The oral cavity is one of the unique microenvironments in the body. The interactions between alveolar bone, dental tissues, oral mucosa, oral bacteria, immune cells, and saliva define several physiological and pathological processes that are specific to the oral cavity. Alveolar bone shows unique patterns of adaptation to mechanical loading, disuse, aging, and remodeling-altering medications, especially bisphosphonates. Dr. Elsalanty’s lab has been investigating the interaction between alveolar bone and the soft tissues during regeneration and mechanical loading.
Zol impaired DCs’ activity in vivo leading to increased bacterial load in MRONJ rat model:
Rats were treated with 80ug/kg Zol for 13 weeks (n=13 per group), oral swabs were taken for analysis of bacterial content followed by extractions of 1st and 2nd mandibular molars and isolation of cervical lymph nodes 2 weeks post extraction (n= 3 per group) and harvest of mandibles (n=10 per group) and gingival tissues (n=5 per group) 8 weeks after extraction. A: Universal 16SrRNA qPCR showing difference in bacterial content on oral mucosa of Zol and control animals; gene expression of the 16srRNA was assessed with the CT values and graph plotted as I/CT on the y-axis. B: Representative clinical pictures of extraction sites (8 weeks post extraction) of Zol and control animals. C: IHC labeling of DCs in gingival tissues using anti CD11c and anti MHCII in consecutive sections (2.5x photomicrograph of the gingival tissue was taken to show the area of analysis in lamina propria as indicated by white box, which was further magnified at 40x) and quantified using ImageJ software as shown with bar graphs in D. E: IHC labeling of DCs in cervical lymph nodes using anti CD11c and anti MHCII in consecutive sections, (2.5x photomicrograph of the lymph node was taken to show the area of analysis in paracortex as indicated by white box, which was further magnified at 40x) and quantified using ImageJ software as shown bar graphs in F. (* p<0.05, ** p<0.01, *** p<0.001)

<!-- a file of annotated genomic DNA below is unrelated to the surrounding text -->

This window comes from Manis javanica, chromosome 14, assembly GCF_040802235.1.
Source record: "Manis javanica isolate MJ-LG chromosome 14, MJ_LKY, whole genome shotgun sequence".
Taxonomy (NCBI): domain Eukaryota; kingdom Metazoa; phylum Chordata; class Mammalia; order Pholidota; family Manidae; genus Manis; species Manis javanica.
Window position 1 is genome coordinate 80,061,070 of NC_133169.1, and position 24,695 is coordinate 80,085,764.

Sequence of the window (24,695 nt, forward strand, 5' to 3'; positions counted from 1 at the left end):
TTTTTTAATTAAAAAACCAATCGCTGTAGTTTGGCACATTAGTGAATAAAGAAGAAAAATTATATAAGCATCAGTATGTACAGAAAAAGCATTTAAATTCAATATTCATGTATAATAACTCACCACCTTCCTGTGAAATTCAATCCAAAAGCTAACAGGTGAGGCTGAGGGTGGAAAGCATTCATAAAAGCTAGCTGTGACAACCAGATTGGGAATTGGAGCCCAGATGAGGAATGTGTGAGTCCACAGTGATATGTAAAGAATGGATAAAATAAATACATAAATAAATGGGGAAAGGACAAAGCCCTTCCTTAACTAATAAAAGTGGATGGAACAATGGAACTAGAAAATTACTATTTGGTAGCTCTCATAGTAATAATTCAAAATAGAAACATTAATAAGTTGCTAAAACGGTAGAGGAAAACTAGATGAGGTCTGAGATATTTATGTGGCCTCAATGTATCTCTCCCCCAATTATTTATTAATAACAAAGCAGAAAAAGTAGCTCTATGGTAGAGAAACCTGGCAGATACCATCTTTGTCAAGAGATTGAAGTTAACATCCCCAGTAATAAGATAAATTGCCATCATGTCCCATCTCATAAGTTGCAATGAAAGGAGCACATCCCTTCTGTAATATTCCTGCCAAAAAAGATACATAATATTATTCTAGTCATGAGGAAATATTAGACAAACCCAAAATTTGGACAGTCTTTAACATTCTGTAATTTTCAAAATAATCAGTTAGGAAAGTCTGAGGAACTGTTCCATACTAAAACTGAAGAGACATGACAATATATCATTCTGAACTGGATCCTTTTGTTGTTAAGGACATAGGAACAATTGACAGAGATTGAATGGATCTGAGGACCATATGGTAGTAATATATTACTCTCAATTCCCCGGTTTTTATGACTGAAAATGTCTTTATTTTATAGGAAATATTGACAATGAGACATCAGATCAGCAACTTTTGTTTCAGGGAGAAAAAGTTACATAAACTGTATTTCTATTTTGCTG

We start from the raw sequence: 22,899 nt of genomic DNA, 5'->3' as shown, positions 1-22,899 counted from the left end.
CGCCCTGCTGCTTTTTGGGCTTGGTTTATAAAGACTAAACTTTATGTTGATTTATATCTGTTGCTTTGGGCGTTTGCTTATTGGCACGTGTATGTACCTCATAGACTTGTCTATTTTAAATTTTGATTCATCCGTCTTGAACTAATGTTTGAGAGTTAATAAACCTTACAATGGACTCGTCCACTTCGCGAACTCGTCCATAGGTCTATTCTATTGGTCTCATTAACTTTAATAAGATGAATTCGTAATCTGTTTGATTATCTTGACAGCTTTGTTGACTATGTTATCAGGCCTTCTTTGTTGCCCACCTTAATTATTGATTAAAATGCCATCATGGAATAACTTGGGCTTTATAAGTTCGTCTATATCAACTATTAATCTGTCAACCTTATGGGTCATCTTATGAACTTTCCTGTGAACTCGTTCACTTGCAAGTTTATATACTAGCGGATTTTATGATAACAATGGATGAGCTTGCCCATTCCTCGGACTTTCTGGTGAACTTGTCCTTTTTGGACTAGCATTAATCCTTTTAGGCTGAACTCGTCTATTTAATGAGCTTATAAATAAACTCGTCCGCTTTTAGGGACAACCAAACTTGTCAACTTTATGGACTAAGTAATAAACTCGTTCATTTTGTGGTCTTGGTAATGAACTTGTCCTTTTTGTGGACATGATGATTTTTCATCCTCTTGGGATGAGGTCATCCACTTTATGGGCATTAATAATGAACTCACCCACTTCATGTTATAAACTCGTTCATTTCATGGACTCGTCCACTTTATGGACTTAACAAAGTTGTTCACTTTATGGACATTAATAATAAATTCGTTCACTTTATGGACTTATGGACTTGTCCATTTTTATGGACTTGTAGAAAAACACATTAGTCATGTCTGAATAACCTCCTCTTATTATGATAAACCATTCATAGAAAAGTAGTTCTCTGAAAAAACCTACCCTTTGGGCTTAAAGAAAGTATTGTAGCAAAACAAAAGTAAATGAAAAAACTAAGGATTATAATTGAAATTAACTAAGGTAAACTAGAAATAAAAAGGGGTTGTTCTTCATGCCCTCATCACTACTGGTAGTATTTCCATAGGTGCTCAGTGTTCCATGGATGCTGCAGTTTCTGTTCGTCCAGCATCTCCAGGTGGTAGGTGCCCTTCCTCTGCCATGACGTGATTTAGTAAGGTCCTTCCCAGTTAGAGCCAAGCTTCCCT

Recently, his team has focused on exploring the mechanisms for medication-associated osteonecrosis of the jaw (ONJ), as a venue to explore the mechanisms that make the condition exclusive to jawbones, as well as developing strategies for preventing such a serious condition. They are currently exploring the unique response of alveolar bone to anti-resorptive medications from three interconnected directions. The first is to investigate the role of matrix-bound bisphosphonates in the pathogenesis of bisphosphonate-related osteonecrosis of the jaw (BRONJ). The hypothesis is that bisphosphonate molecules that become embedded into the bone matrix remain accessible and biologically active and they affect bone homeostasis through the impairment of osteoclast and osteocyte functions.
The second direction is to investigate the effects of bisphosphonates on osteoclast-mediated angiogenesis in alveolar bone. Strong preliminary data support the hypothesis that bisphosphonates impair post-extraction angiogenesis in the jaw. We are currently investigating the effect of bisphosphonates on PDGF-BB pathway in pre-osteoclasts, and whether this pathway plays a role in post-extraction angiogenesis.
The third direction is to study the effect of matrix-bound bisphosphonates on biofilm formation and localized immune response in the jaw. Preliminary data shows that bisphosphonate-treated animals have higher bacterial content in the oral cavity under baseline conditions. The long-term goal is to uncover mechanisms by which alveolar bone reacts to pathological conditions and aging-related changes and develop strategies to extend the health-span of musculoskeletal tissues.